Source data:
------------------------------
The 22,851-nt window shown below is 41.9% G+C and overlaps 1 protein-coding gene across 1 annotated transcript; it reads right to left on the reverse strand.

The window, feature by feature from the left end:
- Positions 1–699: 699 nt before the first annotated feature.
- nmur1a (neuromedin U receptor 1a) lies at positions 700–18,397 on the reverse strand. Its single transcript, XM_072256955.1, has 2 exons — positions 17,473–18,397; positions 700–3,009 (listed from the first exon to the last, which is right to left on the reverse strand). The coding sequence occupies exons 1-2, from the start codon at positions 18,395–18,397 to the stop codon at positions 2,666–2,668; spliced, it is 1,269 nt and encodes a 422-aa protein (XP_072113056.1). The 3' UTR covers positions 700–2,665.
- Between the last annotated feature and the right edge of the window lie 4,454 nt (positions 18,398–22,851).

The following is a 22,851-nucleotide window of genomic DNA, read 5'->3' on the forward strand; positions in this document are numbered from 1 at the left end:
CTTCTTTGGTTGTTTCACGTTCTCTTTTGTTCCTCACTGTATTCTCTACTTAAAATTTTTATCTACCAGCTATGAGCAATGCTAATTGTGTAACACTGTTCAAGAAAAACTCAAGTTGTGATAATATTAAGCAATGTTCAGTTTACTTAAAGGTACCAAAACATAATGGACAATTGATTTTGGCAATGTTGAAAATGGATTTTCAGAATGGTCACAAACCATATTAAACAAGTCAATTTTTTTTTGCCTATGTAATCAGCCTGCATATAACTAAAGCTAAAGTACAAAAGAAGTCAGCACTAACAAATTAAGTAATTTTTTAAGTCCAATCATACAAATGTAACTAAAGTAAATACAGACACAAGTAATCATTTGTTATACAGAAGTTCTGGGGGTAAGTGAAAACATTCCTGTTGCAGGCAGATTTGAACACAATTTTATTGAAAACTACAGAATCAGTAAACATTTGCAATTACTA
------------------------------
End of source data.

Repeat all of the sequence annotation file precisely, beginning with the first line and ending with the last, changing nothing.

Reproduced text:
The 22,851-nt window shown below is 41.9% G+C and overlaps 1 protein-coding gene across 1 annotated transcript; it reads right to left on the reverse strand.

The window, feature by feature from the left end:
- Positions 1–699: 699 nt before the first annotated feature.
- nmur1a (neuromedin U receptor 1a) lies at positions 700–18,397 on the reverse strand. Its single transcript, XM_072256955.1, has 2 exons — positions 17,473–18,397; positions 700–3,009 (listed from the first exon to the last, which is right to left on the reverse strand). The coding sequence occupies exons 1-2, from the start codon at positions 18,395–18,397 to the stop codon at positions 2,666–2,668; spliced, it is 1,269 nt and encodes a 422-aa protein (XP_072113056.1). The 3' UTR covers positions 700–2,665.
- Between the last annotated feature and the right edge of the window lie 4,454 nt (positions 18,398–22,851).

The following is a 22,851-nucleotide window of genomic DNA, read 5'->3' on the forward strand; positions in this document are numbered from 1 at the left end:
CTTCTTTGGTTGTTTCACGTTCTCTTTTGTTCCTCACTGTATTCTCTACTTAAAATTTTTATCTACCAGCTATGAGCAATGCTAATTGTGTAACACTGTTCAAGAAAAACTCAAGTTGTGATAATATTAAGCAATGTTCAGTTTACTTAAAGGTACCAAAACATAATGGACAATTGATTTTGGCAATGTTGAAAATGGATTTTCAGAATGGTCACAAACCATATTAAACAAGTCAATTTTTTTTTGCCTATGTAATCAGCCTGCATATAACTAAAGCTAAAGTACAAAAGAAGTCAGCACTAACAAATTAAGTAATTTTTTAAGTCCAATCATACAAATGTAACTAAAGTAAATACAGACACAAGTAATCATTTGTTATACAGAAGTTCTGGGGGTAAGTGAAAACATTCCTGTTGCAGGCAGATTTGAACACAATTTTATTGAAAACTACAGAATCAGTAAACATTTGCAATTACTA